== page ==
« PreviousContinue »
old poet, if that is sufficient authority to justify such a usage. See Nævius, quoted by Aulus Gellius:
Etiam qui res magnas manu sæpe gessit gloriose,
Cujus facta viva nunc vigentThere is probably no imitation in the following passagesthey express, however, somewhat the same sentiment:
Nor are our powers to perish immature,
Thomson's Summer, l. 580.
Daniel's Queen's Arcadia, sc. 3. All discord, harmony not understood.
Pope's Essay on Man. This is the rai Anos ágponsar of Æschylus. See Prometh. Vinct. 553.
XCI. On Pope's Imitations of our early Poets.
MR. URBAN, If the following remarks on Pope are worth insertion in your Magazine, they are much at your service.
O si sic omnia ! From the great merit of the Eloisa to Abelard, the Temple of Fame, part of the Windsor Forest, and the Elegy upon an Unfortunate Lady, it is much to be regretted that Pope's mind was so little accustomed to the simpler beauties and distinct imagery of our earlier models; they would have taught him a more frequent use of compound epithets, and, instead of that general cast which is too much the
characteristic of many of his lines, we should have had juster personification, and imagery more appropriate, of course more poetry and less versification that fastidious eye of correct judgment, with which he surveyed both men and manners, seduced him from the fablings of fancy, the picturesque scenes of animated nature, and the latent beauties of antiquity;--perhaps his bodily infirmities, added to a considerable share of constitutional bile, might have had great influence in directing the pursuits of his mind; at least by embittering it, they led him to carping, satire, and dry morals-absit verbo invidia ! -I would not be understood to detract from bis great and almost superior merits as a moralist; but, I mean, dry as opposed to poetry addressed to the imagination-it must give concern to every feeling reader to find, so large a portion of a valuable life given to translations and imitations, to the lavish abuse of his Dunciad, and the insipid innocence of his pastorals. In adopting occasional phrases from our older poets, it is curious to observe what art Pope has shewn in the selection; and in his imitations of passages, what improvement he has made on his originals.-The ingenious Mr. T. Warton has before noticed his obligations, in this way, to Milton.-It appears from his letters that he was a reader of Crashaw ; with what attention he read him, the following instances are sufficient to discover.--It is to be lamented, that Mr. Phillips, in his late edition of Crashaw, has omitted the Poems upon Theological subjects; many of his beauties, by this means, are lost; and, unluckily, those passages which seem more immediately to have dwelt upon the mind of Pope : surely the whole volume might have been republished with great safety. Readers, who concern themselves with Crashaw, concern themselves with him not as a Divine, but as a Poet.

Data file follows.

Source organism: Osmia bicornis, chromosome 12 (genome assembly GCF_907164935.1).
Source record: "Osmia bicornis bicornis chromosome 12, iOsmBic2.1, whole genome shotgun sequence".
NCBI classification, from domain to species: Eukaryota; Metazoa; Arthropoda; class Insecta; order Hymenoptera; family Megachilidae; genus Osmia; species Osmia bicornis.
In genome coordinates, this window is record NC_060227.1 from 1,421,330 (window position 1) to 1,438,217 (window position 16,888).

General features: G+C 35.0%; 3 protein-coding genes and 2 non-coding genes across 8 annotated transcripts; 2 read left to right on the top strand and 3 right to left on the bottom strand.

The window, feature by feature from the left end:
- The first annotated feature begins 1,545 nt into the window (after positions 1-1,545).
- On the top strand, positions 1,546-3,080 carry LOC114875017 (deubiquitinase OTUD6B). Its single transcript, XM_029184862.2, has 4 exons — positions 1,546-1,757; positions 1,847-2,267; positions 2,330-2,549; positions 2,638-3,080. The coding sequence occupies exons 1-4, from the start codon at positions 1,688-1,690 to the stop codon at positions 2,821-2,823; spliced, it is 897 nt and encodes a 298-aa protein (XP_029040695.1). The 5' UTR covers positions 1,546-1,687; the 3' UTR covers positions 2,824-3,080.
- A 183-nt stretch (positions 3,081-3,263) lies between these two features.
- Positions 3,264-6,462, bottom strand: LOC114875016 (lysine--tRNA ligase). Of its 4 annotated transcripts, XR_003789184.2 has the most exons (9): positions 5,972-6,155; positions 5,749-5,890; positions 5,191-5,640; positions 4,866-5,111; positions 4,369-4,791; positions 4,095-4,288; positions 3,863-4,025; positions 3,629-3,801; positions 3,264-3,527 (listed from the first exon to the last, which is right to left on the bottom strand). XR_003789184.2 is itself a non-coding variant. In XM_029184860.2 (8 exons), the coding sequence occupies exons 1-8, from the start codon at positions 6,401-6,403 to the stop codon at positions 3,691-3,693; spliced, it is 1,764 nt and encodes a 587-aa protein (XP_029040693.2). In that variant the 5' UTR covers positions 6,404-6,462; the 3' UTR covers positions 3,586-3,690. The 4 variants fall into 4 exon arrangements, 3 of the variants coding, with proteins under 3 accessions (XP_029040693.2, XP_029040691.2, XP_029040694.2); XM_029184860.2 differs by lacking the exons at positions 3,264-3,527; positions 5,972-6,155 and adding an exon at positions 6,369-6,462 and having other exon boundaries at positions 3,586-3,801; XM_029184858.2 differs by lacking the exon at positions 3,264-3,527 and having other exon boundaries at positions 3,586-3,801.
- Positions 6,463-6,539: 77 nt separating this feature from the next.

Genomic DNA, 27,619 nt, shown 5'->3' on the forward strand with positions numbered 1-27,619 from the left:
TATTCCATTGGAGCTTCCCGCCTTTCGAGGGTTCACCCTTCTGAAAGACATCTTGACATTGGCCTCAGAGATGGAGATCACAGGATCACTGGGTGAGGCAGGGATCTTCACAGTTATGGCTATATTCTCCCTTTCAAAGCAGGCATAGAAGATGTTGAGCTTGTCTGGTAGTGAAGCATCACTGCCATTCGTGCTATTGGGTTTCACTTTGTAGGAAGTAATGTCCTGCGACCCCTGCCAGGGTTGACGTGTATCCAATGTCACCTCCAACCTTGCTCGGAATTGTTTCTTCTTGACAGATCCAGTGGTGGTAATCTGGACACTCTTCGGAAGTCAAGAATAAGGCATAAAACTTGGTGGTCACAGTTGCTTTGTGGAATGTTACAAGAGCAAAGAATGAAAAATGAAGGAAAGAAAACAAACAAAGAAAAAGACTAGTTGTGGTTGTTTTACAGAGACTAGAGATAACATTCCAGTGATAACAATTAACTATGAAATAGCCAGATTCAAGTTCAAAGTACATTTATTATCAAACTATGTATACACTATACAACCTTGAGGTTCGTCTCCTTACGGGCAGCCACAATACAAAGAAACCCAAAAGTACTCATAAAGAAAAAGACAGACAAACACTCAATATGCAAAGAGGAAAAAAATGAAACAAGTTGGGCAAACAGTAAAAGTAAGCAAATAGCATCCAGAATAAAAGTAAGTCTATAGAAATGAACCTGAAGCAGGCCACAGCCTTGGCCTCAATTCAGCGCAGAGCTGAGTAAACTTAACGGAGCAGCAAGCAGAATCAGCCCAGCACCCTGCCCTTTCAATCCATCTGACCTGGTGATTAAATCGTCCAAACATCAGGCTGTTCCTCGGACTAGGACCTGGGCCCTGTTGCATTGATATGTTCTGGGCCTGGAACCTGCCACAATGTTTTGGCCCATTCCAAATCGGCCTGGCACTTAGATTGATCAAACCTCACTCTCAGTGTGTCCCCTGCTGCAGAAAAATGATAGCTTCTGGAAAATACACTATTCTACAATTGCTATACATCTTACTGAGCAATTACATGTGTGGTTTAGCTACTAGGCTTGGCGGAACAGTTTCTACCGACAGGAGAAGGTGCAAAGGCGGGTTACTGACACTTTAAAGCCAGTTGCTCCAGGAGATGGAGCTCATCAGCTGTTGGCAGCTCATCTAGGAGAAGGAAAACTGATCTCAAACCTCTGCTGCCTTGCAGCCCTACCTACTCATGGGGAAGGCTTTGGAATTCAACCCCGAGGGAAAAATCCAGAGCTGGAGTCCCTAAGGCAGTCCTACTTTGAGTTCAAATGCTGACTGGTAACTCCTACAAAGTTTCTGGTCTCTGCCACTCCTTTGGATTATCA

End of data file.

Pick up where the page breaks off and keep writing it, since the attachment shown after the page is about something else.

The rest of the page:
See Crashaw, Edit. 1570, p. 204. Description of a religious house, and condition of life (from Barclay). Pope's mind seems to have caught many hints from this when he wrote his Eloisa to Abelard.
A hasty portion of prescribed sleep,
Labour and rest that equal periods keep,
No roofs of gold o'er riotous tables shining,
No sails of Tyrian silk proud pavements sweeping
But walks and unshorn woods ;
No weeping orphan saw his father's stores
In these lone walks.